Resilience refers to one’s ability to survive adversities and thrive in life. Surprisingly, lawyers aren’t very resilient. According to Dr. Larry Richard:
On a percentile scale which ranges from zero to 100%, the average for this [resilience] trait among the public is the 50th percentile; among lawyers, the average is the 30th percentile. Even more telling is the distribution–90% of the lawyers we test score below the 50th percentile!
In recent years, there has been increased interest and growth in the area of positive psychology. Positive psychology is the study of the “strengths that enable individuals and communities to thrive.” Law firms are understandably taking an interest in this area of study with the hopes of training their lawyers to not only survive difficult situations but also thrive.
Unfortunately, resilience isn’t something you are born with. It can both be taught, learned, and practiced.
In this post, I’ll offer three simple strategies for exercising your resiliency muscle.
1. Change Your Relationship With Stress
When I teach “stress management” workshops, often, the participants will express a desire to simply eliminate stress. They view stress as a problem and highly undesirable. However, stress is just your body’s natural response to a stimulus. In fact, research indicates some amount of stress is necessary to keep us sharp, to pay attention, and to remain engaged.
Interestingly, it’s not stress that’s harmful, but how we perceive stress. In a Harvard research study, participants were put into stress-inducing situations. One group was given no instructions, and the other group was told that the stress response was in fact helpful. By changing the participants’ view of stress from being negative/harmful to something that is desirable/helpful, the participants were able to avoid the negative impact of stress on the body and mind.
Often, when we are faced with a difficult or challenging situations, we add additional and unnecessary stress by the way we view and think about that circumstance. We engage in negative self-talk, and anticipate the worst-case scenario.
Recognize that stress is a natural part of life and view it as an ally.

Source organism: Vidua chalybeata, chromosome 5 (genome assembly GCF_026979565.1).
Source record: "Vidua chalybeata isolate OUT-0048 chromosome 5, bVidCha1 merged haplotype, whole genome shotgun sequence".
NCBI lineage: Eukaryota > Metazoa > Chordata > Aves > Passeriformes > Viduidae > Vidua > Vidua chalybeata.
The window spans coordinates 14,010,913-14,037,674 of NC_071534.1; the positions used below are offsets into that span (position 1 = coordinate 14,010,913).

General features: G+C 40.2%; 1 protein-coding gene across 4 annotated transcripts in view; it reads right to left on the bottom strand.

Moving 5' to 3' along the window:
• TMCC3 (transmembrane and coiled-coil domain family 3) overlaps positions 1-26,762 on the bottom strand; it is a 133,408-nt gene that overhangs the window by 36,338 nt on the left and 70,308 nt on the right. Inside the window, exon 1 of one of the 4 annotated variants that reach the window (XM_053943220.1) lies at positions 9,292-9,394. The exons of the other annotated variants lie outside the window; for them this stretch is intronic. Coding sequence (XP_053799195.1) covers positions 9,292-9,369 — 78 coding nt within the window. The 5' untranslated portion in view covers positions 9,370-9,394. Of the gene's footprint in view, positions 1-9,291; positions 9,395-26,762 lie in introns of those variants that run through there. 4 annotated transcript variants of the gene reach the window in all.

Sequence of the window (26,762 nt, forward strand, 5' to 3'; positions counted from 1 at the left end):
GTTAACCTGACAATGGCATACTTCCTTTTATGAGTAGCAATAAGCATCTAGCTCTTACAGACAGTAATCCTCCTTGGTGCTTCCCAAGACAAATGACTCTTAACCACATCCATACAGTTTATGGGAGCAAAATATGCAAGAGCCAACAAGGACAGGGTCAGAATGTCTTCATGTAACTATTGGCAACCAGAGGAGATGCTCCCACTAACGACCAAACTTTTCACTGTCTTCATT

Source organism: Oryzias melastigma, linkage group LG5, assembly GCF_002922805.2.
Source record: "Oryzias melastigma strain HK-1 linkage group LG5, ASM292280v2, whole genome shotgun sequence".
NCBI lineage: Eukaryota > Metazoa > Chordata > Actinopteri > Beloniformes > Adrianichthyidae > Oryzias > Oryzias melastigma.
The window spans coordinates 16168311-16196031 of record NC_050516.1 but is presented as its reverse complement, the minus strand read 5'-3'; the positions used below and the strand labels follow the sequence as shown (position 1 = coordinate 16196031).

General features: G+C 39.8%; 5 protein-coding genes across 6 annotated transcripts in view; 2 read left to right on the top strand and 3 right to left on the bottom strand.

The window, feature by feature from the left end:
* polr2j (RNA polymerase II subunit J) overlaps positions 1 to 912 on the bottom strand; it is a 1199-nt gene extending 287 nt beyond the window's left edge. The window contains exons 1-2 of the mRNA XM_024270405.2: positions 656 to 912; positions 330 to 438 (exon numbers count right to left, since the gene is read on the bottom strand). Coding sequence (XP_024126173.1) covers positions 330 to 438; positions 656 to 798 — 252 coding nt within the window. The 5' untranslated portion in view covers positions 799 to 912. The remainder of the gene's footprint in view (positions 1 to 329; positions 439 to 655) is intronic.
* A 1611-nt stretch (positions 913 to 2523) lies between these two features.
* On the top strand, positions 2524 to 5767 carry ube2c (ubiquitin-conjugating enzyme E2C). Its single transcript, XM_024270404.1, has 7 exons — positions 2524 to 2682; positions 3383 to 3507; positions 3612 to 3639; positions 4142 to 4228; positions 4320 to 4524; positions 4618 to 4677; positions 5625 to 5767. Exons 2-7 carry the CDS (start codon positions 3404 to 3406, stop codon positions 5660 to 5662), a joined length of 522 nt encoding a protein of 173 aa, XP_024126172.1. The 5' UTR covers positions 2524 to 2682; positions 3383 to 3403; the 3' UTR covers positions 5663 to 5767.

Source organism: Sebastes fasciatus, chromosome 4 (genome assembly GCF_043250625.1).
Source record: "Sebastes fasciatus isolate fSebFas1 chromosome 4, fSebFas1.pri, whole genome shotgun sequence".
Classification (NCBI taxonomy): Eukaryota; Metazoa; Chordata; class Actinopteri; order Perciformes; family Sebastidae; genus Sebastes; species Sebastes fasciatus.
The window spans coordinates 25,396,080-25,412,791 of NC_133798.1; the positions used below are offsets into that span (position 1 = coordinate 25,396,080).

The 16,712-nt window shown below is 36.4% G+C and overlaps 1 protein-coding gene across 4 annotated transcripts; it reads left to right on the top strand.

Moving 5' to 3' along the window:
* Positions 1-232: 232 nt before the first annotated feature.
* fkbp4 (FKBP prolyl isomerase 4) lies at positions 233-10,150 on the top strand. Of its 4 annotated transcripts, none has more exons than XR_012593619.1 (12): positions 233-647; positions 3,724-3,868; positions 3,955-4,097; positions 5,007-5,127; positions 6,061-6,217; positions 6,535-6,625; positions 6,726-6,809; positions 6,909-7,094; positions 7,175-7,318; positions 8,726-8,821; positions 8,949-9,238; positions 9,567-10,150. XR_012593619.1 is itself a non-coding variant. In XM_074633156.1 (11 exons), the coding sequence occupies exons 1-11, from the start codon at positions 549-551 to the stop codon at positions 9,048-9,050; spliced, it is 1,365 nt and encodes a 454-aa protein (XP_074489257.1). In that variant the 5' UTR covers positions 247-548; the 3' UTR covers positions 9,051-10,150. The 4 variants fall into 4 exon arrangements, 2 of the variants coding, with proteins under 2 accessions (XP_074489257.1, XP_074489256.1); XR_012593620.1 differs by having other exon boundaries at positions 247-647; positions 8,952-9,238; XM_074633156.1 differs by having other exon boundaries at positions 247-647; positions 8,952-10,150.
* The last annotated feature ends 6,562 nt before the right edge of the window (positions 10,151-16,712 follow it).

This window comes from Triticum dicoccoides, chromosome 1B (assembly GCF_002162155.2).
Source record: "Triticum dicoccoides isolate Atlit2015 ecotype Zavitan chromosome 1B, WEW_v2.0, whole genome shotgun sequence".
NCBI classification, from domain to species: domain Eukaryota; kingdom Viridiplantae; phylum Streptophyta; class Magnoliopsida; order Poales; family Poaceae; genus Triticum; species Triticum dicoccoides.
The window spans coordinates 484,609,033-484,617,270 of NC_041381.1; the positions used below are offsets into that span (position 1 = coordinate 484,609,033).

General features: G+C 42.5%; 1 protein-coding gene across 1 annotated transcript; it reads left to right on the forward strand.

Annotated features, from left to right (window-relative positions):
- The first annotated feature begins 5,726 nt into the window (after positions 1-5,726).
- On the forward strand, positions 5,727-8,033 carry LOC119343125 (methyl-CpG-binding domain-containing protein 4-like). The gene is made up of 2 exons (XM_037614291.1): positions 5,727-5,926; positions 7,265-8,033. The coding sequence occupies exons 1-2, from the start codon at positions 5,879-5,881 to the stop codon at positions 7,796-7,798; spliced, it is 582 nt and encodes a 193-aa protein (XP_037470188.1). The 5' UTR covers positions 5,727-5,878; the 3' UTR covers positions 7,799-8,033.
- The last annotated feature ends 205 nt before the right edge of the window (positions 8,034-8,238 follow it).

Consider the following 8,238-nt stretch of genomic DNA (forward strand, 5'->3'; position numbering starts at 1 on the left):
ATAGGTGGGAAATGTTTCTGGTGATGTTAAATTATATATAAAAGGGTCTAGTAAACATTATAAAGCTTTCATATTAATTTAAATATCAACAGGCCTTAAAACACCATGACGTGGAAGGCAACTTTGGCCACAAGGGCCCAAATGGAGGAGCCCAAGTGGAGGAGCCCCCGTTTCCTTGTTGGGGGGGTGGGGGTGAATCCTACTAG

2. Tools For Surviving Stressful Situations
As I said above, resiliency is about surviving difficult situations. When faced with difficult situations, the body can activate a chain of reactions that is part of the fight-or-flight mechanism. The amygdala (an ancient part of the brain that’s in charge of keeping us safe) activates a chain of reactions and our body gets ready for reacting to danger.
The amygdala’s fight-or-flight response is very useful if, let’s say, a saber-tooth tiger is chasing you. However, it’s not very helpful when you need to engage in a civilized conversation with the opposing counsel.
If you find yourself in these high-stress, triggering situations, your best ally is your breath. When you notice yourself reacting, gently remind yourself that this is your natural body’s response to this situation and to breathe.
Another crucial mechanism for surviving stressful situations is meditation.Neuroimaging shows that with sustained meditation practice, the amygdala shrinks and the prefrontal cortex, responsible for higher levels of cognitive functioning, thickens.
In neuroscience, there is a common phrase: neurons that fire together, wire together. The more you engage in negative thinking, rumination, and unhelpful/unproductive thinking patterns, the more likely your mind will engage in these thoughts. The reverse is also true. The more you are able to nudge your mind towards positive thoughts, for example, thinking about things you are grateful for, looking for the positive, the stronger these thought patterns will become.
3. Increase Your Ability To Thrive
Resiliency is more than surviving negative experiences, but also about thriving.
Thriving is about enhancing and optimizing your well-being. You can cultivate the ability to thrive (even in difficult circumstances) by engaging in intentional practices, routines, and habits that optimize how you feel. The more you can live a reflected life and make it satisfying, fulfilling, and meaningful, the more resilient you will become.
You can do this by clarifying your values. Use the exercise described in this study by Professor Tobias Lundgren to help you think through your values and align your actions towards those values.
In summary, lawyers score poorly on the resiliency scale because we habitually engage in negative thinking. We can increase our resiliency by regularly practicing the skills described in this article.
This article was originally posted on Above The Law on February 29, 2016.